The ACT’s public schools can be risky workplaces with figures showing almost 700 staff were assaulted in one year, and separate data revealing that nearly $6 million in workers compensation had been paid out to teachers in the past five years.
The Education Directorate said there were 679 reported incidents of verbal and physical violence towards public school staff in 2015-16, including 349 teachers, 282 learning support staff and 48 principals.
The Education Directorate said it took the issue seriously and would employ three specialist staff to help teachers combat occupational violence with funding allocated in this year’s Budget.
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The Budget papers said this would offer a “risk assessment, problem-solving and preventative approach to ensuring safe environments within the educational setting.”
A Directorate spokesperson said that balancing the right of every child to a good education with the rights of teachers to be safe at work was challenging.
“Unfortunately, this issue is not unique to the ACT. We are taking a strong stand on this issue as schools are places for learning – not a place for violence,” the spokesperson said.
The spokesperson said the Directorate believed that all incidents should be reported and that its initiatives were making an impact.
“We take incidents seriously and have formal mechanisms in place to support work health and safety across our entire workforce,” the spokesperson said.
“We have increased our training for principals as well as increasing awareness in our schools of the ways to address these incidents
“We are seeing a trend that shows that what we are doing is working to increase awareness and having a positive impact on the health and wellbeing of our staff. This is a targeted improvement that is a result of the work we are doing in this area.”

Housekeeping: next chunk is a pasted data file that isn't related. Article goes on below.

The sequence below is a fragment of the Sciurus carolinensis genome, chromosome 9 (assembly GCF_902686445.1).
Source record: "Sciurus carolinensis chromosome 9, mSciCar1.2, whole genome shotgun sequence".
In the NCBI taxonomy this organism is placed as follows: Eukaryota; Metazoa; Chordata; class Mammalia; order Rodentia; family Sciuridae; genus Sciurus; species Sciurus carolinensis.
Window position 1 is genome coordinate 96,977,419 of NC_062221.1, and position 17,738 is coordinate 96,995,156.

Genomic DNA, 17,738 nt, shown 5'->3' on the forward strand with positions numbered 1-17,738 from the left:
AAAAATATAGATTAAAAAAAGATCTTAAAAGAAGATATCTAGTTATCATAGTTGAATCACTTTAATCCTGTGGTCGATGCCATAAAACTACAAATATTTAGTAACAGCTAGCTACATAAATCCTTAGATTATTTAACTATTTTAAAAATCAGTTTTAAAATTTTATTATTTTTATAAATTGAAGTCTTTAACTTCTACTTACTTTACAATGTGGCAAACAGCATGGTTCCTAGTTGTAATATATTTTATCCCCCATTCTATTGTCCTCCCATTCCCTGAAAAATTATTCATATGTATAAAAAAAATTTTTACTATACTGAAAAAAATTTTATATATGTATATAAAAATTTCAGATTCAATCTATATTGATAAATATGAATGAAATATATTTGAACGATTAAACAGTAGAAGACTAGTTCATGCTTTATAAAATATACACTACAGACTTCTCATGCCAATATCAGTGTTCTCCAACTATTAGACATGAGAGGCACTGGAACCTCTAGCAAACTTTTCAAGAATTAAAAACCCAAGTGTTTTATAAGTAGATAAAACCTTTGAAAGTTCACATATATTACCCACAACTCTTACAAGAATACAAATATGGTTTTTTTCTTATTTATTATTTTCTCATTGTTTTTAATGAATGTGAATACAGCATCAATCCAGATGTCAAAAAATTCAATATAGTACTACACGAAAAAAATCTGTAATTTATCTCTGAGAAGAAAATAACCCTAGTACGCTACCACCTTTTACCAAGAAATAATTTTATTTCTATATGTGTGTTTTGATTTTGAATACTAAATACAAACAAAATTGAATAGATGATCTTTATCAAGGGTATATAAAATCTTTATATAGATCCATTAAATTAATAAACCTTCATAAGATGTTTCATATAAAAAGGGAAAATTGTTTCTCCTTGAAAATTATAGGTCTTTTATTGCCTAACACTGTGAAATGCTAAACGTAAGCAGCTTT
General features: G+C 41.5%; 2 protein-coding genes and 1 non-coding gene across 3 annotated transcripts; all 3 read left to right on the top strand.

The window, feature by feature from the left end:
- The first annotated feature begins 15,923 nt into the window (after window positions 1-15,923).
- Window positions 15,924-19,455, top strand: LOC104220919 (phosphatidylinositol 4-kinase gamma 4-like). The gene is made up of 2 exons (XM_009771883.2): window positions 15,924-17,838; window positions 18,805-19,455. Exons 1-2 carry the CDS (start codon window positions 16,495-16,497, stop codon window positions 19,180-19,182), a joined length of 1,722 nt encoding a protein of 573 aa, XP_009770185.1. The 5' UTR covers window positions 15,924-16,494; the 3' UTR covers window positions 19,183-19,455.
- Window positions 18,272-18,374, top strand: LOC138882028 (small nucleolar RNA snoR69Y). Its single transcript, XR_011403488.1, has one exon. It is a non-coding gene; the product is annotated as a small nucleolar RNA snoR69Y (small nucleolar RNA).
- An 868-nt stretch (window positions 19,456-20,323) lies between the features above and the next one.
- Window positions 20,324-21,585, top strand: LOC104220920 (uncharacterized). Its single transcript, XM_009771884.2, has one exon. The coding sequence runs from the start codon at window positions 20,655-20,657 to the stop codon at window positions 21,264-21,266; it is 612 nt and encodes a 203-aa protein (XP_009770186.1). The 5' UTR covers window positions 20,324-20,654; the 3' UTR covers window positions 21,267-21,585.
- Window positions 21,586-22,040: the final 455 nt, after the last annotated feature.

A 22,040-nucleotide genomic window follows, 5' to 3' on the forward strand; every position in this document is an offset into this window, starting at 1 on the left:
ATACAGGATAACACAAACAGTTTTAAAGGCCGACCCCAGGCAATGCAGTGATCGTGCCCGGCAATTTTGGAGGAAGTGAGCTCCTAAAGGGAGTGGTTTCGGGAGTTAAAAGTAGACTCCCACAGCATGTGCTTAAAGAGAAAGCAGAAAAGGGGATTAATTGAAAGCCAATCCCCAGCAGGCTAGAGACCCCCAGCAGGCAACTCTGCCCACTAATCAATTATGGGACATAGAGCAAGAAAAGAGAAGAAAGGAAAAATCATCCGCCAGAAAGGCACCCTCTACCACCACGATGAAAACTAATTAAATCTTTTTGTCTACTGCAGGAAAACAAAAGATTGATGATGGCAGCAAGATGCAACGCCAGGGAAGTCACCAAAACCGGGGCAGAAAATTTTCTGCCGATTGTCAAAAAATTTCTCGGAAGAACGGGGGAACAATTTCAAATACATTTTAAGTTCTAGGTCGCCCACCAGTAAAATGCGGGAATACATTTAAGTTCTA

The Directorate said that in the five years to 2016-17, teachers had 370 accepted workers compensation claims. Of those, around 11 per cent (42) were for psychological injury with payments totalling $1.6 million.
It said that nationally teachers tended to have a higher than average risk of psychological injury.
In 2012-13 there were 13 accepted claims; in 2013-14, 5; in 2014-15, 7; in 2015-16, 9; and in 2016-17, 8.
The Directorate said the estimated average total lifetime cost of teacher psychological injury claims had been reducing since 2014-15, which was indicative of improving injury management and return to work performance.
The average lifetime cost for psychological injury claims incurred in 2016-17 was $153,000.
For the 328 non-psychological claims that included physical injury and diseases, the bill over five years was $4.27 million, with the average estimated total lifetime cost of a non-psychological injury claim incurred in 2016-17 about $63,500 per claim.
In 2012-13 there 63 non-psychological claims; in 2013-14, 80; in 2014-15, 72; in 2015-16, 60; and in 2016-17, 53.
The Directorate said independent, professional counselling services were available to all staff through its Employee Assistance Program, with additional support provided to beginning teachers including time to engage with mentors and undertake professional learning.
The Directorate said there was also Code of Conduct training with all school staff at least once a year.
“In addition, Respect, Equity and Diversity (RED) training is offered to and expected of all staff in supervisory positions. All staff have access to RED Contact Officers who are located in about 90 workplaces throughout the Directorate,” it said.
The Directorate said this year’s Budget included $1.4 million over four years for a return to work and retraining initiative and complements an existing whole of government program.
Is enough being done to keep schools and teachers safe? What more could be done?